LAS VEGAS (AP) — Nevada already has legal brothels, round-the-clock casinos and a coy catchphrase declaring that "what happens in Vegas, stays in Vegas." If voters approve, the state could soon add another vice in the form of recreational marijuana.
A proposal on the Nov. 8 state ballot would legalize pot, and entrepreneurs hope its passage could someday allow the drug at Las Vegas' glamorous nightclubs and perhaps provide the framework for a future Amsterdam-style cannabis district.
"I really think this would be the third-largest market in the country," said Derek Peterson, whose company operates medical marijuana dispensaries called Blum. He predicts that only California and New York would offer a bigger customer base than Las Vegas and its 42 million tourists a year. "I think it should be able to fit in really well with the whole dayclub/nightclub thing."
Nevada has allowed medical marijuana since 2000, and Peterson sees recreational pot as an alternative for visitors tired of cocktails that can top $15 apiece and inflict hangovers. But before waitresses begin delivering high-grade marijuana at clubs along the Las Vegas Strip, weed proponents will have to win over not just voters, who narrowly support the initiative in polls, but a risk-averse casino industry.
The Nevada Resort Association came out against the measure, pointing to an opinion from gambling regulators that casino owners should avoid the marijuana industry because the substance remains illegal under federal law. Las Vegas Sands owner Sheldon Adelson has bankrolled most of the opposition, pouring $2 million of his fortune into a campaign that raises the possibility that small children could become intoxicated from candy-like marijuana edibles.
Adelson also has contributed $1.5 million in Arizona and Massachusetts, a significant share of all anti-marijuana donations there.
Adelson, whose son died of a drug overdose and whose wife is a doctor specializing in drug addiction, has donated millions toward efforts to defeat medical marijuana proposals in Florida and other states in years past.
Other casino operators have joined the fray, but to a lesser extent.
In spite of its libertine reputation, the rigorously regulated casino industry is known to err on the conservative side to avoid scandalizing the middle-aged tourists who are its bread and butter.
"I don't know that this is a game changer in terms of tourism," Virginia Valentine, president of the Nevada Resort Association, said of marijuana's potential. "We're really known for other things. You may attract people or turn them off."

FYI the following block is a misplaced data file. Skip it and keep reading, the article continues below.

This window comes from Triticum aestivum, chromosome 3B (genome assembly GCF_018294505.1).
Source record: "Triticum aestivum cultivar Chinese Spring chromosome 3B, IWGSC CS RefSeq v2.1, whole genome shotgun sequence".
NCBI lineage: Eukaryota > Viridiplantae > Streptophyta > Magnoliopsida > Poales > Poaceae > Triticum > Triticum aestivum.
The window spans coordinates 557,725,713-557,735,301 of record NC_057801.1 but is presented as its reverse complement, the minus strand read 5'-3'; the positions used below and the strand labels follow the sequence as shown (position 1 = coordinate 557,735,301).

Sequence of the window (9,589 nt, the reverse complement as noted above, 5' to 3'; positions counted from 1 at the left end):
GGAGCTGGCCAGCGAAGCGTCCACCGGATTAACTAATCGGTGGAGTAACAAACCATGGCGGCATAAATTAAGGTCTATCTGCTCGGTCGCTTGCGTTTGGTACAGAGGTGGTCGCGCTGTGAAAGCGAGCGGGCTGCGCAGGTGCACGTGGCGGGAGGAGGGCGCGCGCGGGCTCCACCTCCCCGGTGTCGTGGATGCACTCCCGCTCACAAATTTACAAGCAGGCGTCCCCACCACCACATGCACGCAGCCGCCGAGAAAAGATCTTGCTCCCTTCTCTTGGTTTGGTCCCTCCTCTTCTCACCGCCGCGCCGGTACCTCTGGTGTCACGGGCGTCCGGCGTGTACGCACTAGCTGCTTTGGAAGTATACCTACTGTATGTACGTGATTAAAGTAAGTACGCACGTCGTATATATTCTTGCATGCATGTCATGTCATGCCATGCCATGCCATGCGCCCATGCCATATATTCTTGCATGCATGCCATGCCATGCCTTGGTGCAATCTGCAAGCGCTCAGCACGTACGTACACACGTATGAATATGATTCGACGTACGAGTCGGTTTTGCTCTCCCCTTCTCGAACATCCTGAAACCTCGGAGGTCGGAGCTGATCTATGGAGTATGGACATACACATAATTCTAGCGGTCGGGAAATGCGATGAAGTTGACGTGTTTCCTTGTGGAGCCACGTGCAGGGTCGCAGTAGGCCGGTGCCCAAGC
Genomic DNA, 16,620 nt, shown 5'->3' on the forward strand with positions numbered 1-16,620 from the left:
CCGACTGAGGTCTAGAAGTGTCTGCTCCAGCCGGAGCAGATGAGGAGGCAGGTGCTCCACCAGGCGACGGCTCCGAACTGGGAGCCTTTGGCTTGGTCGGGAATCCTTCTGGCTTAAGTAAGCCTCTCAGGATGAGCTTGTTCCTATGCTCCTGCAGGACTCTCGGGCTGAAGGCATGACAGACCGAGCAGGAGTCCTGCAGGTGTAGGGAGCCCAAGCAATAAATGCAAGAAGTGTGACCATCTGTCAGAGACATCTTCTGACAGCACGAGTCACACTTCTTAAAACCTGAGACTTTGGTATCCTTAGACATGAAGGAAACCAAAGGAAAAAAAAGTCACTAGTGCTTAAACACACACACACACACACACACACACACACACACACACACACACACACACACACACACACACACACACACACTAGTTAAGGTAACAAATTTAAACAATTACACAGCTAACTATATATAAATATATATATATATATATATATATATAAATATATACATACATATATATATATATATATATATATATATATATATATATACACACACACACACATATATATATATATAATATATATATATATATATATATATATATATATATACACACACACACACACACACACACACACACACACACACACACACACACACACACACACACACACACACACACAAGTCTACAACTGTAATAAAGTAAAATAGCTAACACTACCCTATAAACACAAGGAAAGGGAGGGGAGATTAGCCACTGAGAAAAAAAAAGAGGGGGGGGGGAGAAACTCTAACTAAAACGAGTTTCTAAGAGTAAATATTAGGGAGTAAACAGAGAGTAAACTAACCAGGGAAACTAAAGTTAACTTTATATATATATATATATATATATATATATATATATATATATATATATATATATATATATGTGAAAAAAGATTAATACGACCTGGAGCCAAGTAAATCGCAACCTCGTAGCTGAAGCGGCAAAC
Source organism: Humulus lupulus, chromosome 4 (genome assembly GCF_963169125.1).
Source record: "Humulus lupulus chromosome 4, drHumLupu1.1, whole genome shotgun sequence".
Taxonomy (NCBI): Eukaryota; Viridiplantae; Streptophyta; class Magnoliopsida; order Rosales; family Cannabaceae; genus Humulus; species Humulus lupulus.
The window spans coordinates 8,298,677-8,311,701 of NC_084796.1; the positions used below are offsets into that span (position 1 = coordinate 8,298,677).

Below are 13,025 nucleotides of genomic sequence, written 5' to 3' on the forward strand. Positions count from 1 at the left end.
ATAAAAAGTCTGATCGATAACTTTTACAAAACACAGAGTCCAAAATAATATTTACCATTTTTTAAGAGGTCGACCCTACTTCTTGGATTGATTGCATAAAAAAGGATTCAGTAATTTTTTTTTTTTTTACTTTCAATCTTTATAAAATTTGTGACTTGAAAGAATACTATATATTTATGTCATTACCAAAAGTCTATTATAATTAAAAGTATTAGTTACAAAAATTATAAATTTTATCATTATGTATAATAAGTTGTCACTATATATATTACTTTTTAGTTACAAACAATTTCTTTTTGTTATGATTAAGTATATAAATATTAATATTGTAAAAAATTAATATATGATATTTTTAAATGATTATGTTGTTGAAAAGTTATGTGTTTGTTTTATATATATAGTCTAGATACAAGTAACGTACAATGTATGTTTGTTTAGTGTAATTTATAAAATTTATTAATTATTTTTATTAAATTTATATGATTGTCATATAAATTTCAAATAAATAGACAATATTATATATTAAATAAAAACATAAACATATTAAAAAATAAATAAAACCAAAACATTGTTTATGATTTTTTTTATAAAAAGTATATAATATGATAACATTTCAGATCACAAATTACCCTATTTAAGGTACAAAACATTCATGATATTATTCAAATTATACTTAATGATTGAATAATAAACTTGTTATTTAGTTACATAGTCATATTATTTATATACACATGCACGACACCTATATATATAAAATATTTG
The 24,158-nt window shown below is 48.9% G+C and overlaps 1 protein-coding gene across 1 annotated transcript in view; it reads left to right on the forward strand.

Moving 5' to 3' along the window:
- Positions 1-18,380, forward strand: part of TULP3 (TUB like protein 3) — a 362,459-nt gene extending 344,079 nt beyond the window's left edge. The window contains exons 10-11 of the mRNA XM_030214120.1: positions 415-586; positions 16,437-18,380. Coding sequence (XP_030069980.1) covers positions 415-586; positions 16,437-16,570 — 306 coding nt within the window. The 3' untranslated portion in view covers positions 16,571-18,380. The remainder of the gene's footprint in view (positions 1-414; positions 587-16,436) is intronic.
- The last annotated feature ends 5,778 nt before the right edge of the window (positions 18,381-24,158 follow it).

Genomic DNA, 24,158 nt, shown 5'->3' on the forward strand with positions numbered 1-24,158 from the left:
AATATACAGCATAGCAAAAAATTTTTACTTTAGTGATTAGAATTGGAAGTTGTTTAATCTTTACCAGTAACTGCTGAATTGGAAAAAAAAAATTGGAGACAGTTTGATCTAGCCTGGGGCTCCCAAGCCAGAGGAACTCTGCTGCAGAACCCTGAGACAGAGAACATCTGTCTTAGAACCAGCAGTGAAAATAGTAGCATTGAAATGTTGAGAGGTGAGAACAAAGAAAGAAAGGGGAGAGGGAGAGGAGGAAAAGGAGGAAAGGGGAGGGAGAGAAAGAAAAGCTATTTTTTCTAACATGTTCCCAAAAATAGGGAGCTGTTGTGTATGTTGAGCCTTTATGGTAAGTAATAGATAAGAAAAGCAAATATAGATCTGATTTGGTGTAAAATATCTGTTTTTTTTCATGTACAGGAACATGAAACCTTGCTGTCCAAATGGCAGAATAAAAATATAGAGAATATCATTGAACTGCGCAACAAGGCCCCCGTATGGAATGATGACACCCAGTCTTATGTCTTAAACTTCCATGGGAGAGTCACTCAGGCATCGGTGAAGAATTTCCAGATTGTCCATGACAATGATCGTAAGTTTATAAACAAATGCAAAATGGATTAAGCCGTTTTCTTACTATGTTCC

The Las Vegas Convention and Visitors Authority, which promotes Sin City's amenities to the world, is neutral on the issue.
Clyde Barrow, a gambling expert who chairs the political science department at the University of Texas-Rio Grande Valley, suggests the donations may indicate the casino companies are acting in their own best interests.
"The marijuana industry is emerging as another form of recreation and entertainment. Given the casino industry's difficulties attracting millennials, marijuana is probably perceived as a direct competitor with casinos for entertainment dollars," he said. "Another reason is that legalized marijuana competes with alcohol, and, to that extent, competes with the food and beverage sales at casinos."
There's no solid state-sponsored research on how legal recreational marijuana has affected tourism in places that have legalized it, although both sides point to Colorado to make their case.
Pro-marijuana interests cite a state study that found Colorado set an all-time tourism record in 2015, capping a fifth year of growth. It's unclear how much of that is due to weed, and how much can be chalked up to other factors, such as good snow in recent years relative to competing ski states.
Marijuana opponents refer to a report from the Visit Denver tourism bureau that logged increasing complaints about panhandling and open marijuana consumption in the city's downtown corridor.
"Denver is losing visitors and valuable convention business as a result of these overall safety (or perception of safety) issues," the report said. "We fear not being able to brand Denver away from this growing reputation."
Nevada's ballot initiative would not allow municipalities to put blanket bans on marijuana, as Colorado does. But it would bar consumption in buildings that are open to the public and permit local governments to restrict the locations of marijuana dispensaries and related businesses. It effectively blocks people from growing their own by banning the practice within 25 miles of a licensed marijuana store.
Some of those provisions could be changed three years after passage. But even political leaders who are open to legalization say the embrace will not be immediate if voters approve the measure.
"I think it will be as much of a challenge for us as it will be a boon for us, because there's no place in the world like Vegas," said Democratic Rep. Dina Titus, whose urban district includes the Strip. "I think it's going to take a while to work it out."
Meanwhile, a Nevada lawmaker who has always pushed the envelope on marijuana says he's requested a bill next spring that would allow Amsterdam-style pot coffee shops and other places dedicated to public consumption. Democratic state Sen. Tick Segerblom envisions a pedestrian-centric outdoor entertainment district focused on giving visitors a new kind of "only-in-Vegas" experience centered around pot.
"It's somewhere you do things you wouldn't normally do," said Segerblom, who's so supportive of marijuana in Nevada that he sponsored a failed bill in 2015 to allow sick dogs and cats to use it. "Have fun, party, do things you wouldn't do at home. Take a picture and brag about it."
AP reporter Philip Marcelo contributed to this report from Boston.